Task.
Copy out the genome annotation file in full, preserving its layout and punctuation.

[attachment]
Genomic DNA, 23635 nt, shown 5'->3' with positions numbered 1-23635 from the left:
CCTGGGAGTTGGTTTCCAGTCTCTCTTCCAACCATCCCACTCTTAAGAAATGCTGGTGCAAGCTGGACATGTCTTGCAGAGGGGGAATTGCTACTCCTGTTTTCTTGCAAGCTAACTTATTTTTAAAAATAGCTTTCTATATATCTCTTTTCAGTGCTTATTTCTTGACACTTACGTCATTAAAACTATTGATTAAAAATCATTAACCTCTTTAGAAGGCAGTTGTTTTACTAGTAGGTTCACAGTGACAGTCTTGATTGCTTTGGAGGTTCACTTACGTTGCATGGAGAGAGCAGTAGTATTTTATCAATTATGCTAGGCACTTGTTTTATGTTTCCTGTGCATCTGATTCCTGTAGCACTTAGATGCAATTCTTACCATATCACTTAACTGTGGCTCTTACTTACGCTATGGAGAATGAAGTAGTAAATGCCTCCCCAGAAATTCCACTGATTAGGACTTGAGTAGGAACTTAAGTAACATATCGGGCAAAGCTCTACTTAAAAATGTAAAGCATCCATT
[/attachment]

Genomic DNA, 23635 nt, shown 5'->3' with positions numbered 1-23635 from the left:
CCTGGGAGTTGGTTTCCAGTCTCTCTTCCAACCATCCCACTCTTAAGAAATGCTGGTGCAAGCTGGACATGTCTTGCAGAGGGGGAATTGCTACTCCTGTTTTCTTGCAAGCTAACTTATTTTTAAAAATAGCTTTCTATATATCTCTTTTCAGTGCTTATTTCTTGACACTTACGTCATTAAAACTATTGATTAAAAATCATTAACCTCTTTAGAAGGCAGTTGTTTTACTAGTAGGTTCACAGTGACAGTCTTGATTGCTTTGGAGGTTCACTTACGTTGCATGGAGAGAGCAGTAGTATTTTATCAATTATGCTAGGCACTTGTTTTATGTTTCCTGTGCATCTGATTCCTGTAGCACTTAGATGCAATTCTTACCATATCACTTAACTGTGGCTCTTACTTACGCTATGGAGAATGAAGTAGTAAATGCCTCCCCAGAAATTCCACTGATTAGGACTTGAGTAGGAACTTAAGTAACATATCGGGCAAAGCTCTACTTAAAAATGTAAAGCATCCATT